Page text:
SHEFFIELD >> For any resident of the Berkshires reviewing the general and school population projections for the coming years, the news is undeniably dismaying: a county-wide population dropping below 100,000 (from a high in 1970 of 150,000) by 2045, and school-age population dropping by 28 percent in only 14 short years. Couple that with economic stagnation and it could be crippling to the region.

This can all seem incredibly daunting. Let me, however, paint a different picture and offer a reason for hope. I see in these numbers an immense business opportunity – but for a new type of business; a business that seeks to generate social and environmental value, alongside traditional profit.

Some call these For-Benefit companies or B Corps. In Massachusetts and in a growing number of states, there are now specific legal designations for benefit corporations. To me, these sustainable businesses represent a clear path to growing a more inclusive, vibrant, resilient economy in the Berkshires.

Here's why I'm so optimistic. There are now over 1,600 B Corps in more than 47 countries. Just look to our neighbor to the north. Vermont is home to many leading B Corps, including Seventh Generation, King Arthur Flour, Cabot, Native Energy, Gardener's Supply, and Ben & Jerry's. Fast Company Magazine called the advent of the B Corp one of the top 20 business ideas from the past 20 years that has moved the whole world forward.


Side-by-side the incredible rise of social and environmental entrepreneurship and enterprise has been the growth of capital to meet these unique businesses' needs. Today this is generally recognized as impact investing. In 2015, impact investing moved, as Rockefeller Foundation President Dr. Judith Rodin likes to say, "from the margins to the mainstream." Global investors committed over $12 billion in impact investments — 54 percent more than just three years ago. Major players like Bain Capital, BlackRock, Citi, Goldman Sacs, and JPMorgan are all growing their impact investing portfolios.

Investing in an impact economy has tremendous potential for all of us who live in the Berkshires. Today, however, there's only one certified B Corp in the Berkshires, Feronia Forests in Lanesborough — the innovators behind Mission Maple and Ramblewild. With smart, targeted investment, there could be hundreds of new, for benefit companies in our region like Feronia.

Unfortunately, one of the most common failings of many current approaches to economic development, even when branded as innovation economies, is that they often employ 20th century approaches to address 21st century challenges.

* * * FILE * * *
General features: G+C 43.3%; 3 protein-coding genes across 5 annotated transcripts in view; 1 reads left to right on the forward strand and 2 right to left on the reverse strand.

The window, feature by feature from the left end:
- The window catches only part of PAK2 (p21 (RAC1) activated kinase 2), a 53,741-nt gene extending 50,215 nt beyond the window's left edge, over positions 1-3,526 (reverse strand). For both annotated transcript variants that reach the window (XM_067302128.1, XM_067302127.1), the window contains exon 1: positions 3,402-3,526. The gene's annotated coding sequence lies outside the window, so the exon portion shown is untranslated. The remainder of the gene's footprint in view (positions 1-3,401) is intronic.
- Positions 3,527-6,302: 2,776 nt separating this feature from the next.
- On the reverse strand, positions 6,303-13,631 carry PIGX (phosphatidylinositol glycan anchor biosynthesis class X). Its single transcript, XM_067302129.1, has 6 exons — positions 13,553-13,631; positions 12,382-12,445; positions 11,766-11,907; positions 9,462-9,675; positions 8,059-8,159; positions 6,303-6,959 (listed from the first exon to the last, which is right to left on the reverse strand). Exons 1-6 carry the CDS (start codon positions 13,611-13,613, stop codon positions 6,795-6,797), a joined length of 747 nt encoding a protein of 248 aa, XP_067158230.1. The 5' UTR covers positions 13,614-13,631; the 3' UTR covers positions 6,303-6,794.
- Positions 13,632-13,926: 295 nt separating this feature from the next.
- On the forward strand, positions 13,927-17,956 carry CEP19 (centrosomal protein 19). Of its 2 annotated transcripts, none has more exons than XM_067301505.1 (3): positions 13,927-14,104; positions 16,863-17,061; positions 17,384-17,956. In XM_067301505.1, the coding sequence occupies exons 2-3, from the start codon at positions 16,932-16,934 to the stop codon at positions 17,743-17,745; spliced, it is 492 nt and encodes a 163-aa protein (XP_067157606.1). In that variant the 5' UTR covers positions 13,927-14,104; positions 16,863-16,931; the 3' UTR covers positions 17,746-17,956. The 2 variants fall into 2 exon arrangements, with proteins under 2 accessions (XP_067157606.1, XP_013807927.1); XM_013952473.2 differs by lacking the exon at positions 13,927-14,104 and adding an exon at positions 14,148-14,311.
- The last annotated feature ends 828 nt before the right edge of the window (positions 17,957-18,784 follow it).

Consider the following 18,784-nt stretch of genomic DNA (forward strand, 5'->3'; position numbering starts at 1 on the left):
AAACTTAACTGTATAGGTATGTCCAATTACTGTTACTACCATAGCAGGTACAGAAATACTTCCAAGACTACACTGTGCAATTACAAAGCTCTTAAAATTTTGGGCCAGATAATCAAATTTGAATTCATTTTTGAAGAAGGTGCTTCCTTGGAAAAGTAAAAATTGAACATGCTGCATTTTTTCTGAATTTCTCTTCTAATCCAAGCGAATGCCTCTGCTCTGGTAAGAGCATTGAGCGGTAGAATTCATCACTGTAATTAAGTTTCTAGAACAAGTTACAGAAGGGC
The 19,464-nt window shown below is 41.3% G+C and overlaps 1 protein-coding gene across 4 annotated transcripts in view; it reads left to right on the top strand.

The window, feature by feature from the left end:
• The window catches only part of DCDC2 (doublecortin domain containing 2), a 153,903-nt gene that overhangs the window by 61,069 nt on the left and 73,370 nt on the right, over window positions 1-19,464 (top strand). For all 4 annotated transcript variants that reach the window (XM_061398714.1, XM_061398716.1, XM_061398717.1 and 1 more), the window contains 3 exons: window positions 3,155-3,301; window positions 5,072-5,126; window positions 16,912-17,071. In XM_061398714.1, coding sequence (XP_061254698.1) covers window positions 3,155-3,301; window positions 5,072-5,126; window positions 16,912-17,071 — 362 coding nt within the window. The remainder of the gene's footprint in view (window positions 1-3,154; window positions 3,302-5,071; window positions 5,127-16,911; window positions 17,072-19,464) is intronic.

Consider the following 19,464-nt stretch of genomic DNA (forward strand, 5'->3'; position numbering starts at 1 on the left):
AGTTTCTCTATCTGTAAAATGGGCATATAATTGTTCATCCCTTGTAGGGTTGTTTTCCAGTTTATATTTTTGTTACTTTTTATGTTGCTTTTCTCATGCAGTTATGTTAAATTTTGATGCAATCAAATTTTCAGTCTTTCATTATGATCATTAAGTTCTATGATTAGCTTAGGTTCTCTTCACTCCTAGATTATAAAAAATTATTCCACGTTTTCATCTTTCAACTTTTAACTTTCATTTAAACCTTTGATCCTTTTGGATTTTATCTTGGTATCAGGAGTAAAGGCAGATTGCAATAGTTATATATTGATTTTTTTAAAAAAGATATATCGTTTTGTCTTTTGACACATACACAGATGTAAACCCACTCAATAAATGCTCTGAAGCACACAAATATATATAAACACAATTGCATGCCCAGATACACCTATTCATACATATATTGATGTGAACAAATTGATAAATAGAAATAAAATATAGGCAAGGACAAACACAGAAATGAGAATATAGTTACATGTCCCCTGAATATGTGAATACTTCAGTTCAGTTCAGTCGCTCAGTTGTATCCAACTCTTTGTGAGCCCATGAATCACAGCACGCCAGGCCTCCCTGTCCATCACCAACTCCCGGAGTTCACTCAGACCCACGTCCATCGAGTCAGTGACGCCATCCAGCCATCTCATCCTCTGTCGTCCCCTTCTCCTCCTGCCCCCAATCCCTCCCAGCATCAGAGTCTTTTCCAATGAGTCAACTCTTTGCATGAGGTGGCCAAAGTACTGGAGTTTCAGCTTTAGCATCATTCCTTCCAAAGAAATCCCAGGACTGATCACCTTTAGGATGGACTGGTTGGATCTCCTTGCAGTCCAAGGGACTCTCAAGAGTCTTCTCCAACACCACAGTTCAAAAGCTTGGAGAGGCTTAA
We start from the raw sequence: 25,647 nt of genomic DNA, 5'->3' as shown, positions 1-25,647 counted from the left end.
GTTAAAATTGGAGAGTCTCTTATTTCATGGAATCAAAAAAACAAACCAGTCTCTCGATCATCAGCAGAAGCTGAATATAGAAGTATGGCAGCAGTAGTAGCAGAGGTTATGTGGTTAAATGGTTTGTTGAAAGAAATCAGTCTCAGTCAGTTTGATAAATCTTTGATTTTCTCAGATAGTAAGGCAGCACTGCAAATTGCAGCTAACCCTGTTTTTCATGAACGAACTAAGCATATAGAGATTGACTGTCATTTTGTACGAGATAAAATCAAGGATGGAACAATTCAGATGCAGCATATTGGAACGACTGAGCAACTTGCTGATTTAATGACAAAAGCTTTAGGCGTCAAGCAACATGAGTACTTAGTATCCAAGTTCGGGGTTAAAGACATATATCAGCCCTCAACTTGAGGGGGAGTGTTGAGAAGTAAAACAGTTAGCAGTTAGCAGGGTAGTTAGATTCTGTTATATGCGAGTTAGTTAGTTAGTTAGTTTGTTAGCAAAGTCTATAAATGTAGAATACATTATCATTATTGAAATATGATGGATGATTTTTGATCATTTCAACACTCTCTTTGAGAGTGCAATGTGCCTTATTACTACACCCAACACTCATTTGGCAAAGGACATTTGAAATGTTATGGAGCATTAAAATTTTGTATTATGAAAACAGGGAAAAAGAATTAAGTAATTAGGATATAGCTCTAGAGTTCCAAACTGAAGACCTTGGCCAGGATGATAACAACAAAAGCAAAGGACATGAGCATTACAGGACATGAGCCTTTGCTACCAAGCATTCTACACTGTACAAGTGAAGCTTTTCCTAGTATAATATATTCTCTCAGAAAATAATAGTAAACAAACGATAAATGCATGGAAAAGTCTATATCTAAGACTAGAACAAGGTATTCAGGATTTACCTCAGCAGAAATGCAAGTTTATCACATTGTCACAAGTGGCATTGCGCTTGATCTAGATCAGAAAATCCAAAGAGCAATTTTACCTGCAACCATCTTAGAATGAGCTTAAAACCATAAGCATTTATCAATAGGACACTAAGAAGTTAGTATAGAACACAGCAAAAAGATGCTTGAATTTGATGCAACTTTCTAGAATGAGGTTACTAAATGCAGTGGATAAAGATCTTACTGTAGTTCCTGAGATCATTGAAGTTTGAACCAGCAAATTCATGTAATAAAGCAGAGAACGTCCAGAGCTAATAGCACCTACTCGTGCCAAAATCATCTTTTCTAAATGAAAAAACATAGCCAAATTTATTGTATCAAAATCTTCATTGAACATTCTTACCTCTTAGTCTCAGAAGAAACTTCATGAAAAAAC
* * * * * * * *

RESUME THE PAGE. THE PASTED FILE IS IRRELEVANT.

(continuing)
Impact Entrepreneur, a professional network I established in 2011, is taking an alternative approach. We are launching a center for social and environmental Innovation here in the Berkshires that will tap into a global network of leading social entrepreneurs, impact investors, philanthropists and academics. The center will incubate businesses that will tackle the problems we face here in the Berkshires using 21st century solutions.

New model introduced

Alongside our Impact Entrepreneur Center for Social and Environmental Innovation, we've introduced a new model to incentivize regional sustainable development. We call this model Public Benefit Enterprise Zones (PBEZs). This model differs from traditional enterprise or economic "empowerment" zones in that they are explicitly structured to stimulate the incubation and acceleration of social and environmental impact businesses, trigger impact investments and spark the development of a regional "impact economy."

The Impact Entrepreneur Center for Social and Environmental Innovation will be a B Corp incubator and accelerator. It will be a gathering place for global thought leadership. The Center has begun to collaborate with local partners, especially the region's educational institutions, to cultivate "home grown" impact entrepreneurs.

A rising tide of for-benefit businesses will provide much-needed jobs for the region. They will help retain and attract talent to the region — particularly millennials, more than 80 percent of whom value a company's social and environmental impact as a leading factor when considering employment.

The Berkshires has long been a region rich with social and environmental pioneers and firsts. Just a short bike ride from my home in Sheffield will take me to the place where Elizabeth Freeman became one of the first slaves in the United States, to be freed through legal process; Great Barrington was the birthplace of human rights champion W.E.B. Du Bois and home to the first electrified Main Street;Indian Line Farm in Egremont was the first Community Supported Agriculture farm (CSA) in the United States, and world-renowned physician and social entrepreneur, Dr. Paul Farmer was born and raised in North Adams.

We can continue that rich tradition. The establishment of the Impact Entrepreneur Center for Social and Environmental Innovation and the world's first Public Benefit Enterprise Zone can create a vibrant regional economy that authentically reflects our forward-thinking, farm-to-table values, taps into the region's extraordinary creative culture, and creates a replicable model of a regional impact economy that we can export to a world thirsting for life-affirming, sustainable solutions.

Working together, we can build a more inclusive economy in the Berkshires. One that reinforces the values and brand of our region. Making the right investments now will help jump-start the viable economic engine needed to tackle the crippling problems on our horizon.

Laurie Lane-Zucker, a 20-year resident of the Berkshires, is founder & CEO of the Impact Entrepreneur Center for Social and Environmental Innovation.